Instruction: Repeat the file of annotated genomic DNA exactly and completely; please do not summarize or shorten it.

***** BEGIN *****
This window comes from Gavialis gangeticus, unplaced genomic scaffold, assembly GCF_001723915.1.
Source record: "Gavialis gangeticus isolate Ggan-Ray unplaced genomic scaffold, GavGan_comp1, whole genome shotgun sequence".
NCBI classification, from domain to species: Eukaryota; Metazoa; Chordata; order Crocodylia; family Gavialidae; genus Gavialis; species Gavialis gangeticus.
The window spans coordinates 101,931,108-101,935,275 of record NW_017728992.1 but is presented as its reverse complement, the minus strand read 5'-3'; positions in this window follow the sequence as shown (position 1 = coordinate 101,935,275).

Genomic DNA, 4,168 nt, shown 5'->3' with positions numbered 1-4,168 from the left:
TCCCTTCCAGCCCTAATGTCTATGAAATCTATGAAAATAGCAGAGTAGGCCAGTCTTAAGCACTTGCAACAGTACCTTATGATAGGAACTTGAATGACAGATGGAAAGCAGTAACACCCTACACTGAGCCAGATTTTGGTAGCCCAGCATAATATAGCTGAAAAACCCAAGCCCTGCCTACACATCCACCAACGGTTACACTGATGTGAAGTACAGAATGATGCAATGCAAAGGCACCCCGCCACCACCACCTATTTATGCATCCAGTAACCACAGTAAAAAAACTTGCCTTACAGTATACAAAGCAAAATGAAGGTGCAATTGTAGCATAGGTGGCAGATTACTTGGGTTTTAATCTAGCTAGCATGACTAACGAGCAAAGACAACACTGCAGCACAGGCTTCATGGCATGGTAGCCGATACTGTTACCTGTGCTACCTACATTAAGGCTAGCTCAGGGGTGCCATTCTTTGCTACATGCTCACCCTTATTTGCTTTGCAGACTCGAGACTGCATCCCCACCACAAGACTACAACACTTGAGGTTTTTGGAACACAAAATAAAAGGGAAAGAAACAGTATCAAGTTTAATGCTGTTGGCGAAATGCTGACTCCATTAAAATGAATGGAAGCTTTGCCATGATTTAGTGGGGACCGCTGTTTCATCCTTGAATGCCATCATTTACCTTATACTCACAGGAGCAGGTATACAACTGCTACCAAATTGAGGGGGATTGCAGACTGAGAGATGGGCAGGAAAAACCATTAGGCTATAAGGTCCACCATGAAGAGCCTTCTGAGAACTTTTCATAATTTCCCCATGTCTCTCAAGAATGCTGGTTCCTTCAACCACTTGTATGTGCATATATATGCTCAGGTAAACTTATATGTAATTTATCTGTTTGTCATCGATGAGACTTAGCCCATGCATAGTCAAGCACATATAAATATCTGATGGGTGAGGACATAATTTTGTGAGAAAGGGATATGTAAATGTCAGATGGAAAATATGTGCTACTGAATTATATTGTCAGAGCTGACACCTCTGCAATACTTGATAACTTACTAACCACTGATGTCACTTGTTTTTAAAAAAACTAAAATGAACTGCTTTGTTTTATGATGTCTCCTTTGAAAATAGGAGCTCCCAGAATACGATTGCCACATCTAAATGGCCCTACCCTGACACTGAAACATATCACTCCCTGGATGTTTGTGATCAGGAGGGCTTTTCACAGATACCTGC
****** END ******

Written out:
This window comes from Gavialis gangeticus, unplaced genomic scaffold, assembly GCF_001723915.1.
Source record: "Gavialis gangeticus isolate Ggan-Ray unplaced genomic scaffold, GavGan_comp1, whole genome shotgun sequence".
NCBI classification, from domain to species: Eukaryota; Metazoa; Chordata; order Crocodylia; family Gavialidae; genus Gavialis; species Gavialis gangeticus.
The window spans coordinates 101,931,108-101,935,275 of record NW_017728992.1 but is presented as its reverse complement, the minus strand read 5'-3'; positions in this window follow the sequence as shown (position 1 = coordinate 101,935,275).

Genomic DNA, 4,168 nt, shown 5'->3' with positions numbered 1-4,168 from the left:
TCCCTTCCAGCCCTAATGTCTATGAAATCTATGAAAATAGCAGAGTAGGCCAGTCTTAAGCACTTGCAACAGTACCTTATGATAGGAACTTGAATGACAGATGGAAAGCAGTAACACCCTACACTGAGCCAGATTTTGGTAGCCCAGCATAATATAGCTGAAAAACCCAAGCCCTGCCTACACATCCACCAACGGTTACACTGATGTGAAGTACAGAATGATGCAATGCAAAGGCACCCCGCCACCACCACCTATTTATGCATCCAGTAACCACAGTAAAAAAACTTGCCTTACAGTATACAAAGCAAAATGAAGGTGCAATTGTAGCATAGGTGGCAGATTACTTGGGTTTTAATCTAGCTAGCATGACTAACGAGCAAAGACAACACTGCAGCACAGGCTTCATGGCATGGTAGCCGATACTGTTACCTGTGCTACCTACATTAAGGCTAGCTCAGGGGTGCCATTCTTTGCTACATGCTCACCCTTATTTGCTTTGCAGACTCGAGACTGCATCCCCACCACAAGACTACAACACTTGAGGTTTTTGGAACACAAAATAAAAGGGAAAGAAACAGTATCAAGTTTAATGCTGTTGGCGAAATGCTGACTCCATTAAAATGAATGGAAGCTTTGCCATGATTTAGTGGGGACCGCTGTTTCATCCTTGAATGCCATCATTTACCTTATACTCACAGGAGCAGGTATACAACTGCTACCAAATTGAGGGGGATTGCAGACTGAGAGATGGGCAGGAAAAACCATTAGGCTATAAGGTCCACCATGAAGAGCCTTCTGAGAACTTTTCATAATTTCCCCATGTCTCTCAAGAATGCTGGTTCCTTCAACCACTTGTATGTGCATATATATGCTCAGGTAAACTTATATGTAATTTATCTGTTTGTCATCGATGAGACTTAGCCCATGCATAGTCAAGCACATATAAATATCTGATGGGTGAGGACATAATTTTGTGAGAAAGGGATATGTAAATGTCAGATGGAAAATATGTGCTACTGAATTATATTGTCAGAGCTGACACCTCTGCAATACTTGATAACTTACTAACCACTGATGTCACTTGTTTTTAAAAAAACTAAAATGAACTGCTTTGTTTTATGATGTCTCCTTTGAAAATAGGAGCTCCCAGAATACGATTGCCACATCTAAATGGCCCTACCCTGACACTGAAACATATCACTCCCTGGATGTTTGTGATCAGGAGGGCTTTTCACAGATACCTGC